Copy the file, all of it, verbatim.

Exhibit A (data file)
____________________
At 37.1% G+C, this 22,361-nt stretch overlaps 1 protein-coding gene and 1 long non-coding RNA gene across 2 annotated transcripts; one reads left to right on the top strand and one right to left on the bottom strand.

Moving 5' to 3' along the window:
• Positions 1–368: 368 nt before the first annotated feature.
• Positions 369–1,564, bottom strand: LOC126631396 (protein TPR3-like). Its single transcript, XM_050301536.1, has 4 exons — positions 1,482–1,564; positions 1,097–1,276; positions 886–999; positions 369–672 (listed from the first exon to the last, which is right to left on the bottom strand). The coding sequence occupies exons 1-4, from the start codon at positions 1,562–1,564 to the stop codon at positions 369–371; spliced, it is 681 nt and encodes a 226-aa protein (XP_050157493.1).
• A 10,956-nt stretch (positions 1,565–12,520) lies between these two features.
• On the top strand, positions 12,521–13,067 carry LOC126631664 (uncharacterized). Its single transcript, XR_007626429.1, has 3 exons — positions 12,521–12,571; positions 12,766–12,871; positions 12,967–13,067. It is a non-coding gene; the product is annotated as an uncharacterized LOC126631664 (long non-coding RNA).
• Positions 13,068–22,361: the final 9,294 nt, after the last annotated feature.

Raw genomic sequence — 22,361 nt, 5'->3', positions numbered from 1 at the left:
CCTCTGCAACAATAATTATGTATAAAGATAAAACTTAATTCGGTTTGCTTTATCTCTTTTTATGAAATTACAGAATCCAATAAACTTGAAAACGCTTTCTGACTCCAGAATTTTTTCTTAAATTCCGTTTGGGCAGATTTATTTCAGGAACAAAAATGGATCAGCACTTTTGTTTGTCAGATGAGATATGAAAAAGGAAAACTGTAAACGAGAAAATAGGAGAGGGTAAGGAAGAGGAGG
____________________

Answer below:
At 37.1% G+C, this 22,361-nt stretch overlaps 1 protein-coding gene and 1 long non-coding RNA gene across 2 annotated transcripts; one reads left to right on the top strand and one right to left on the bottom strand.

Moving 5' to 3' along the window:
• Positions 1–368: 368 nt before the first annotated feature.
• Positions 369–1,564, bottom strand: LOC126631396 (protein TPR3-like). Its single transcript, XM_050301536.1, has 4 exons — positions 1,482–1,564; positions 1,097–1,276; positions 886–999; positions 369–672 (listed from the first exon to the last, which is right to left on the bottom strand). The coding sequence occupies exons 1-4, from the start codon at positions 1,562–1,564 to the stop codon at positions 369–371; spliced, it is 681 nt and encodes a 226-aa protein (XP_050157493.1).
• A 10,956-nt stretch (positions 1,565–12,520) lies between these two features.
• On the top strand, positions 12,521–13,067 carry LOC126631664 (uncharacterized). Its single transcript, XR_007626429.1, has 3 exons — positions 12,521–12,571; positions 12,766–12,871; positions 12,967–13,067. It is a non-coding gene; the product is annotated as an uncharacterized LOC126631664 (long non-coding RNA).
• Positions 13,068–22,361: the final 9,294 nt, after the last annotated feature.

Raw genomic sequence — 22,361 nt, 5'->3', positions numbered from 1 at the left:
CCTCTGCAACAATAATTATGTATAAAGATAAAACTTAATTCGGTTTGCTTTATCTCTTTTTATGAAATTACAGAATCCAATAAACTTGAAAACGCTTTCTGACTCCAGAATTTTTTCTTAAATTCCGTTTGGGCAGATTTATTTCAGGAACAAAAATGGATCAGCACTTTTGTTTGTCAGATGAGATATGAAAAAGGAAAACTGTAAACGAGAAAATAGGAGAGGGTAAGGAAGAGGAGG